Friday, September 28, 2018

funky kota

Indonesian music writer Gembira Putra fills me in on the electronic dance action in his country, which centres around a style known as "funkot" - short for funky kota, a mixture of breakbeat, trance, house and an Indonesian pop form known as dangdut.

Top tunes recommended by Gembi 

And here's a piece, translated into English,  by Gembi on the history of Indonesian electronic dance music

Monday, September 24, 2018

when the old sounds newer than the new

two philosophically suspect but undeniable banging tunes from Pearsall's mix of "new old skool"

mix-rationale in full here


"If we’re honest, most of the tracks on this mix betray precisely no influence from musical developments of the last 20+ years, something that, to me, brings up many interesting questions.
"This is because the original hardcore rave sound arose in a musical, social and political context that is very different from the one we experience today, a whole confluence of events that cannot be recreated. It also can’t be ignored that the scene was like a huge hive mind focused on relentless change and innovation – the speed of change was breathtaking, and probably without much parallel in recent musical history....
"So it’s an interesting paradox with tracks like the ones I’ve selected for this mix, in that they are very consciously imitating a moment in time when musicians were desperately trying not to imitate, but to innovate and to keep progressing. It’s a bit like modern guitar bands still reaching for that classic garage punk sound, in a sense.
"But the question is: does it matter? If the music sounds good, if it is fun and gets people dancing, who cares if it was made in 1992 in a studio in Hertfordshire stacked high with primitive synths and samplers or in 2018 in a bedroom in the Netherlands on a laptop loaded with soft synths?
I guess for me it doesn’t really matter. (Otherwise I wouldn’t be spending so much money buying this stuff on vinyl, duh).
And I don’t think it really matters for the artists or labels, either – sometimes music is just there to be enjoyed, so maybe I should shut up, stop overthinking things, and have some fun, right?"

Saturday, September 1, 2018


cool piece on the history (and prehistory) of the rewind ritual in rave by Harold Heath at DJ Tech Tools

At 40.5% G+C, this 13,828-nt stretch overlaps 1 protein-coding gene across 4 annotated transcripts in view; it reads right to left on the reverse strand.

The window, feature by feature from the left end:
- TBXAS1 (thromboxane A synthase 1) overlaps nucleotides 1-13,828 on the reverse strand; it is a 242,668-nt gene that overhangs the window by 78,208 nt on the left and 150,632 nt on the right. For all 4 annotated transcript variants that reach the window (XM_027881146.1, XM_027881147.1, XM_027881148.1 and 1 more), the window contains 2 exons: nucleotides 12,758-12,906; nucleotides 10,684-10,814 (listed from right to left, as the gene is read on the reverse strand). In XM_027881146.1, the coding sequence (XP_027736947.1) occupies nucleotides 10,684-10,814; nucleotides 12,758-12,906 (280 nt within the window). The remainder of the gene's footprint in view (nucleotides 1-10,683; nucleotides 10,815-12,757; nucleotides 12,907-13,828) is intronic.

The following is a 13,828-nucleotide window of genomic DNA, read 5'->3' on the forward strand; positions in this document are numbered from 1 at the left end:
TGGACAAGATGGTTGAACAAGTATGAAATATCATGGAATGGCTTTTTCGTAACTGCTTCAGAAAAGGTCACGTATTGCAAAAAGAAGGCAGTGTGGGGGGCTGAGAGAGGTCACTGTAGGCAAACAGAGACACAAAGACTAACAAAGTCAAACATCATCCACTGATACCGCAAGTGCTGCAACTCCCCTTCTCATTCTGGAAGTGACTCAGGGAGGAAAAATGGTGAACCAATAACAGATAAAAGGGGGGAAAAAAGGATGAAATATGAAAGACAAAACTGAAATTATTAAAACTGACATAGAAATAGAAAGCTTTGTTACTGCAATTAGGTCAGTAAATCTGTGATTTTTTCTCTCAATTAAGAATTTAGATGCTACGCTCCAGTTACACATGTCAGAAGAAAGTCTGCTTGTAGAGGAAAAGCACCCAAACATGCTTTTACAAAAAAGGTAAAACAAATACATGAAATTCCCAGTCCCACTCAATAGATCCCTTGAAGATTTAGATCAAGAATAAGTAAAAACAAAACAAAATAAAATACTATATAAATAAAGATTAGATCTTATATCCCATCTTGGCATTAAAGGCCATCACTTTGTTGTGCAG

"There’s a clear line of influence from Kingston Jamaica straight to, for example, the Four Aces club in Dalston which housed the legendary hardcore night Club Labyrinth...  a sprawling venue, formerly a West Indian drinking club which had featured appearances from reggae acts like Desmond Dekker, Jimmy Cliff and Dennis Brown. The rewind was already at home at the Four Aces, and it quickly became part of the hardcore ravers scene there. Lots of rave and hardcore DJs had West Indian backgrounds, so incorporating rewinds into their rave DJ sets was a logical progression."

"just a couple of miles down the road from Labyrinth was the legendary Telepathy raves in Stratford, co-promoted by Bret Telepathy [who explained]: “We…come from West Indian backgrounds. We grew up here. The Reggae flavours we incorporated, things like the MC because that what we were used to. Things that are industry standard now like rewinds – we created that at Marshgate Lane. We said, “Tell ‘em “Stop the tune. Rewind it.” (Brian Belle Fortune All Crews, 2004)."
the absence of these demographic links and migration of rituals explains why it never caught on in e.g. hard banging techno, house, or trance. but as the piece also explains it wouldn't have fit the vibe:
"DJs like Sasha and Digweed were celebrated for long drawn-out transitions between tunes, ravers at seminal London tech house nights Wiggle and Heart & Soul would whoop with joy as the hi-hat on a new tune was bought in, cheering the mix as well as the tune. Trance DJs might mix a pair of key-matched tunes together for minutes on end; this was not a DJing environment in which ripping the record back to the beginning was appropriate. House and techno tracks had long intros and subtle builds, they didn’t tend to have a well-known intro that would immediately send a crowd into paroxysms of joy and wild abandon"